Software developers must use tools to improve software and catch design problems at an early stage of the software development life cycle, when fixing these problems is relatively inexpensive and easy. These tools must be easy to use for both the software designer and for the software developer, and not just for those with unusual mathematical training.

In traditional software engineering, developers claim that testing is an integral part of the design and development process. However, as programming techniques become more advanced and complex, there is little consensus on what testing is necessary or how to perform it. Furthermore, many of the procedures that have been developed for V&V are so poorly documented that only the originator can reproduce the procedures. The complexity and uncertainty of these procedures has led to the inadequate testing of software systems (even operational systems). As software becomes more complex, it becomes more difficult to produce correct software, and the penalties for errors will increase.

Definitions of Correctness Criteria

V&V is the traditional terminology for the process of ensuring that software performs as required for its intended task. Verification is the process of checking that the software meets its specifications, i.e., that the software was built correctly. Validation is the process of checking that the software performs properly when used, i.e., that the correct software was built.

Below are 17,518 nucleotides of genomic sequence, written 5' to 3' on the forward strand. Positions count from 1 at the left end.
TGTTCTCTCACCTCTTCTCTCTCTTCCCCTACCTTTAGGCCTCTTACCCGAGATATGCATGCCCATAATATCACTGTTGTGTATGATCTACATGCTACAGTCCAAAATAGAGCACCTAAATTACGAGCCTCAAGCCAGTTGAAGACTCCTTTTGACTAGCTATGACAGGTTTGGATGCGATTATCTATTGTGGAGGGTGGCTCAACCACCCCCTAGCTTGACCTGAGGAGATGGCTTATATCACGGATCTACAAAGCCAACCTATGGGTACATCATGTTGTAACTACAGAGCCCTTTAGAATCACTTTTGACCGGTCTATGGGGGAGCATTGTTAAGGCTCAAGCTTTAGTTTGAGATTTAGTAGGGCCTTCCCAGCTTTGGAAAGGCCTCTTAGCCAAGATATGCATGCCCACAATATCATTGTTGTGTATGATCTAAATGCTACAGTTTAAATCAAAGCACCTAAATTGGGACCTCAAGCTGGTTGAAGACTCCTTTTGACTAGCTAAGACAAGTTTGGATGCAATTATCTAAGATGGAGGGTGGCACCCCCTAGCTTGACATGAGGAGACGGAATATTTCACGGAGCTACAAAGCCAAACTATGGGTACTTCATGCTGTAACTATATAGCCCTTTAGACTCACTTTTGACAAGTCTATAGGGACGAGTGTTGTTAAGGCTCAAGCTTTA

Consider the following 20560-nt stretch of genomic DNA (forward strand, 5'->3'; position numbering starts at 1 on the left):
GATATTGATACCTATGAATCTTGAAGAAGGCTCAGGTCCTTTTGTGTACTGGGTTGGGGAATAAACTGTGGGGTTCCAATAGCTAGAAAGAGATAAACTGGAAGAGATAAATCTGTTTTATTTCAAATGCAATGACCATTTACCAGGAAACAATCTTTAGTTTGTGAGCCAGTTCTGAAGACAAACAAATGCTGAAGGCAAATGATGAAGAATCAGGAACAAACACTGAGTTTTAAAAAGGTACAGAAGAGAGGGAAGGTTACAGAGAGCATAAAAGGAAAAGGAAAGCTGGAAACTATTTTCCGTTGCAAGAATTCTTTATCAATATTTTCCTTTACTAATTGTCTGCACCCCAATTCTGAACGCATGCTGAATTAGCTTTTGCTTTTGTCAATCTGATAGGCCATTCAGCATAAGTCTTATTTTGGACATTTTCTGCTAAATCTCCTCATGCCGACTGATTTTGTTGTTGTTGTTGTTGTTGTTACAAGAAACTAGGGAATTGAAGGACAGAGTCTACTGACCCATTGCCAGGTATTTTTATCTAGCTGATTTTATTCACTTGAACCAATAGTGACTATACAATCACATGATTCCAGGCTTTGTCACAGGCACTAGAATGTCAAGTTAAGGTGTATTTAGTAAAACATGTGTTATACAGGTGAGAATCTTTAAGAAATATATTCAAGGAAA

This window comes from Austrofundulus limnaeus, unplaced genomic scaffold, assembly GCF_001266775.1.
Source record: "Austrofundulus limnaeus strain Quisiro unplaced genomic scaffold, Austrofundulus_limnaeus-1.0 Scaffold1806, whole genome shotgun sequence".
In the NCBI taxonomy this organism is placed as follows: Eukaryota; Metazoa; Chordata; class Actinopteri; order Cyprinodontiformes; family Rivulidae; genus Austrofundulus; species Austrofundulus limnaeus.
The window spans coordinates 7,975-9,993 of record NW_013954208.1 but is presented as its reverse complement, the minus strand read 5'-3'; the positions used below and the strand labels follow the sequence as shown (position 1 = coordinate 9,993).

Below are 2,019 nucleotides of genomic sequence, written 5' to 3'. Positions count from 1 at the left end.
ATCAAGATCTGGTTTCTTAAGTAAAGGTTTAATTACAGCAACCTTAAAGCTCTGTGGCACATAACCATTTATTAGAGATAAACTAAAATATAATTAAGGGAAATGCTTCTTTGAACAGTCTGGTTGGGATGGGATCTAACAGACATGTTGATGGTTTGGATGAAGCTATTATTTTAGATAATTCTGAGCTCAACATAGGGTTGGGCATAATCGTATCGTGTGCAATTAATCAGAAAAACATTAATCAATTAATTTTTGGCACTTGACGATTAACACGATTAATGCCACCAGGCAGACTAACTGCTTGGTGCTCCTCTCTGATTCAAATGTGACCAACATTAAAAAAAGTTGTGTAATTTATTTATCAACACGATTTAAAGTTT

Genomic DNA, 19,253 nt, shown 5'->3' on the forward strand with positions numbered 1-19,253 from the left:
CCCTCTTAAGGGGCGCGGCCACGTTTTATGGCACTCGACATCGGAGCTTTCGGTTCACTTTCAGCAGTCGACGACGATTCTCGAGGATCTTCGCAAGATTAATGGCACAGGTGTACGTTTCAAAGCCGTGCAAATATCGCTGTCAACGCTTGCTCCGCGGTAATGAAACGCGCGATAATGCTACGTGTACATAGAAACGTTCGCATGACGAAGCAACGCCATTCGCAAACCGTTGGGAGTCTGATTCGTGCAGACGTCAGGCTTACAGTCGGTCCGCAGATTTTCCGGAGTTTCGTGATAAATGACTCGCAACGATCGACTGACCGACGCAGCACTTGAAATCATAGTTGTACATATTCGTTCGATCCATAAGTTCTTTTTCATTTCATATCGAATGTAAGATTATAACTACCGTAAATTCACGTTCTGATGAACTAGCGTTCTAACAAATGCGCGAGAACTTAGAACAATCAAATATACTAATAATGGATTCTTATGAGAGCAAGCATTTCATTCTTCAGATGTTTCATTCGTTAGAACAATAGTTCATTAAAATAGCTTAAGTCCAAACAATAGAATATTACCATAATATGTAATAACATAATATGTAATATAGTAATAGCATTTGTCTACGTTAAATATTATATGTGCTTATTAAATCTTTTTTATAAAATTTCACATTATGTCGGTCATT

The V&V approach to software correctness assumes that good specifications exist. As discussed below, specifications for highway software often evolve over time. Therefore, this handbook has expanded the traditional concept of V&V to include the preparation, maintenance, and use of good specifications. Software reliability is "the probability of failure-free operation of a computer program for a specified time in a specified environment."(1)

The study of software reliability often emphasizes predicting software failures. As Leveson observes, not all failures are important for software safety.(2) In addition, predicting failures is less important than finding and fixing failures. For these reasons, predicting failure as an end in itself will not be emphasized in this handbook.

Software correctness is a set of criteria that defines when software is suitable for engineering applications that:(3)

  • Compute accurate results.
  • Operate safely, and cause the system that contains the software to operate safely.
  • Perform the tasks required by the system that contains the software, as explained in the software specifications.
  • Achieve these goals for all inputs.
  • Recognize inputs outside the domain.

Software correctness is a broad definition of what it means for software to perform correctly. Because it emphasizes accuracy, safety, and acceptable operation of a system containing software, software correctness is a useful concept by which to judge highway-related software.

Overview of V&V Techniques

Categories of V&V Techniques

In an extensive catalog of V&V techniques, Wallace et al. divide V&V techniques into three categories.(4)